The complexities of fertility are immense. There are many moving parts that lead to conception and ultimately a healthy pregnancy and child. However, one of the most important factors in female fertility is egg quality. In this post, we’ll explore the topic of egg quality as well as therapeutic ways to improve it in order to increase pregnancy rates and expand families!
First thing’s first: what is egg quality?
Egg quality refers to the health of the follicle and the oocyte that is released during ovulation. Ideally, mid-cycle an egg is released from the ovary following a spike in luteinizing hormone (LH) and goes on to be fertilized by sperm. It then travels down the fallopian tubes and is referred to as a blastocyst, which will eventually become an embryo. When an embryo is formed, it should have 23 pairs of chromosomes. In such a case, this embryo is called euploid. When there are fewer or more than 23 pairs it is aneuploid, which is an unhealthy embryo. Aneuploid embryos very often lead to miscarriage. We strive for euploid embryos and thus we are going to learn about improving egg quality.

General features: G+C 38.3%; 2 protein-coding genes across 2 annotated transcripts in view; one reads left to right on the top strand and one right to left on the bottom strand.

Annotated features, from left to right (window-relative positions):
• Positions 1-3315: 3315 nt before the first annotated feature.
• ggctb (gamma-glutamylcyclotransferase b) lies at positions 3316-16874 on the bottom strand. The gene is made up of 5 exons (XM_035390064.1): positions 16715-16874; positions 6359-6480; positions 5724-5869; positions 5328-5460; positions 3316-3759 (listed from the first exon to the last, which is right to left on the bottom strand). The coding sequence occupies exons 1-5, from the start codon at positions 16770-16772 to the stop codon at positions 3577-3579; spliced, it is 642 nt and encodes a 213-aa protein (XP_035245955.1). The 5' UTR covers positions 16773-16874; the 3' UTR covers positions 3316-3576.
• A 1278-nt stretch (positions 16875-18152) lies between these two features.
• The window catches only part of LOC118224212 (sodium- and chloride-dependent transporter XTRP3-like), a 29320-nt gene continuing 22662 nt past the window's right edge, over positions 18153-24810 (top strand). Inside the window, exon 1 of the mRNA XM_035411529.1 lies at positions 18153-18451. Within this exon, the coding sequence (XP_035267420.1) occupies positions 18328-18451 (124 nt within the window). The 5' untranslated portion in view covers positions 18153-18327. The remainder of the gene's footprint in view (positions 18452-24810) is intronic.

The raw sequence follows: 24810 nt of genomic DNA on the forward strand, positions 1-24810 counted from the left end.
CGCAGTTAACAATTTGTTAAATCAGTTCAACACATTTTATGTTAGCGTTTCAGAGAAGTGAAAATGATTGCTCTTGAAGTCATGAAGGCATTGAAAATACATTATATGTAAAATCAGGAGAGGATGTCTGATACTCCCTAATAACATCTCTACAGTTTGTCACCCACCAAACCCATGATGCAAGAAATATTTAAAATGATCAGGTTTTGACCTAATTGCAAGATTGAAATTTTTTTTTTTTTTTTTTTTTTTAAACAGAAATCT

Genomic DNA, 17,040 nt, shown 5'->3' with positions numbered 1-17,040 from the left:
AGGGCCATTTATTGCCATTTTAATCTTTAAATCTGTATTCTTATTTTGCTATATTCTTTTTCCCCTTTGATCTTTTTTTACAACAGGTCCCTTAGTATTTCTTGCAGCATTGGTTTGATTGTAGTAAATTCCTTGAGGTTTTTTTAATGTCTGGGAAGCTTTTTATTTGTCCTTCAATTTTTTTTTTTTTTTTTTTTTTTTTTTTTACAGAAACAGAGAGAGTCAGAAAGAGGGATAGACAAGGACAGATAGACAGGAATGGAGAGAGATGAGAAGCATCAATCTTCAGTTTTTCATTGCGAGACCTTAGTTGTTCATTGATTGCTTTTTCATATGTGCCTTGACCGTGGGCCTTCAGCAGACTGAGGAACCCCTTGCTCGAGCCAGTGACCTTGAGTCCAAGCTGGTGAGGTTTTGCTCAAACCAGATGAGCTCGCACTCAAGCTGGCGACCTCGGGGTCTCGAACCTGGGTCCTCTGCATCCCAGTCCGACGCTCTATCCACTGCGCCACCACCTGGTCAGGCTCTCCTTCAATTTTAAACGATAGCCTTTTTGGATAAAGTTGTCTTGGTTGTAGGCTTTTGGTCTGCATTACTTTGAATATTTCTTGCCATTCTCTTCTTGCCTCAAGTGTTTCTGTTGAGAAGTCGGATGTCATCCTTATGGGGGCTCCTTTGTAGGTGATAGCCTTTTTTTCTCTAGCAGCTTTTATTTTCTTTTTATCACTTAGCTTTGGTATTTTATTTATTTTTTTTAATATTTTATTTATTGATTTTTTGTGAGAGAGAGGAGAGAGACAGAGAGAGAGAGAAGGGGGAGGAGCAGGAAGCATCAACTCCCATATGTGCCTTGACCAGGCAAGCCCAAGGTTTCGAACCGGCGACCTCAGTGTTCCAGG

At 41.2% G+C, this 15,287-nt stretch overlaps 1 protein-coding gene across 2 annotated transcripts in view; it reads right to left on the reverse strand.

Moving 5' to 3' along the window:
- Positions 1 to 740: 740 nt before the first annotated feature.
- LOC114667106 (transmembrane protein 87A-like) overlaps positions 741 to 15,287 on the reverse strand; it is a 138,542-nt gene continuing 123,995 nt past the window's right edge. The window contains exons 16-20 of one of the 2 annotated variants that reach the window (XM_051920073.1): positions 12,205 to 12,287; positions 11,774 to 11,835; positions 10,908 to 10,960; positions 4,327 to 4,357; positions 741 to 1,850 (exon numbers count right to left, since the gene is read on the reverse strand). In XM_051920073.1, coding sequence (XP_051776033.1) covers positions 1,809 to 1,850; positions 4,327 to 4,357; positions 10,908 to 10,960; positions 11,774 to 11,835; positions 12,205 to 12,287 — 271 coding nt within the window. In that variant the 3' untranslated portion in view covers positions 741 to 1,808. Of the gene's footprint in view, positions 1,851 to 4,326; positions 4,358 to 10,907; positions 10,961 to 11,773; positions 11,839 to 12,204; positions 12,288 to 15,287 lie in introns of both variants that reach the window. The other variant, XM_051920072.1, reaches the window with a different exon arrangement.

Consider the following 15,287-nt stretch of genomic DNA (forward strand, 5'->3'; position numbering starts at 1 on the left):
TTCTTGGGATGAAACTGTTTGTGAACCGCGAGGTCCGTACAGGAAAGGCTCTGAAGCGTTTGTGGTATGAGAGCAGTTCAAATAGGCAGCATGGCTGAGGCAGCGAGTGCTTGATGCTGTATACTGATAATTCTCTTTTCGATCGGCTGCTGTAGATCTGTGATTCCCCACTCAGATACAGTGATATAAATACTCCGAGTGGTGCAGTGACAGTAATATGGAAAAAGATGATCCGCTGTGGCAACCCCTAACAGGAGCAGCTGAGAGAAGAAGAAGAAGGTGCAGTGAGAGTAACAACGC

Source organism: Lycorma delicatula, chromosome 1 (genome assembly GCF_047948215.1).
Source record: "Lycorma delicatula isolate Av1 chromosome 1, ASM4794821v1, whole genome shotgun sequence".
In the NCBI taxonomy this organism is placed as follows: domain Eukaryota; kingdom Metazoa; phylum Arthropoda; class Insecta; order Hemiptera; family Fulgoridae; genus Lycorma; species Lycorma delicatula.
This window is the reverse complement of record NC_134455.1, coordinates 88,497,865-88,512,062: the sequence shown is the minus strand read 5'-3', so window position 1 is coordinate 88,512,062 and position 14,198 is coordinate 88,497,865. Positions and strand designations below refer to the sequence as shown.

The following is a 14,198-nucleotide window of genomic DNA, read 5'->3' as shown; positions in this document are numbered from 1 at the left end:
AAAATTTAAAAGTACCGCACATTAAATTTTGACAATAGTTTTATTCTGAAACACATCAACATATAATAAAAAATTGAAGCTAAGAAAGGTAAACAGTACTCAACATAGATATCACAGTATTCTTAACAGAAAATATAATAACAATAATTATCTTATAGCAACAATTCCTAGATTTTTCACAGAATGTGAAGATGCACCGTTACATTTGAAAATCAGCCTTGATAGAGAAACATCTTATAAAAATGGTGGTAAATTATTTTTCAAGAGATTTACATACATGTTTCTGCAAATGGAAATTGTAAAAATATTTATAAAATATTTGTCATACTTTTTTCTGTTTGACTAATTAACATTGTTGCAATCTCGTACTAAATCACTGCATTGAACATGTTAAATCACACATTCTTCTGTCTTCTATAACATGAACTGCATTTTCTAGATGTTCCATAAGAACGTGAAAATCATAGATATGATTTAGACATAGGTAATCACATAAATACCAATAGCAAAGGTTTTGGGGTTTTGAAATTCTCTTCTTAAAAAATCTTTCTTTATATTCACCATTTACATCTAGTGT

Why is egg quality important?
When a euploid embryo is formed by a healthy egg and healthy sperm, it is more likely to lead to a healthy pregnancy and live birth. The embryo needs to be strong enough to survive the early stages of development, therefore, it is important to begin this process with high quality eggs. Whether or not a person is striving to conceive naturally or through assisted reproductive technology such as an intrauterine insemination (IUI) or in vitro fertilization (IVF), this piece of the puzzle is critical. IVFs and IUIs are more likely to be successful if egg quality is high as well.
For whom is egg quality especially relevant?
Women who have experienced multiple miscarriages (2-3 or more), women ages 35 and older and women diagnosed with diminished ovarian reserve (DOR) benefit from improving egg quality. Women who have a history of giving birth to a child with a chromosomal abnormality such as a trisomy can also benefit from improving their egg quality. It is very common in our generation for women to put off becoming a parent because they are focusing on their careers, working toward advanced degrees, or traveling the world. So this therapeutic goal is becoming more and more relevant. In my practice I encourage women over age 30 to begin taking steps to improve egg quality from the start because preconception health impacts the health of the child on the way for decades to come.
Why does egg quality diminish as women age?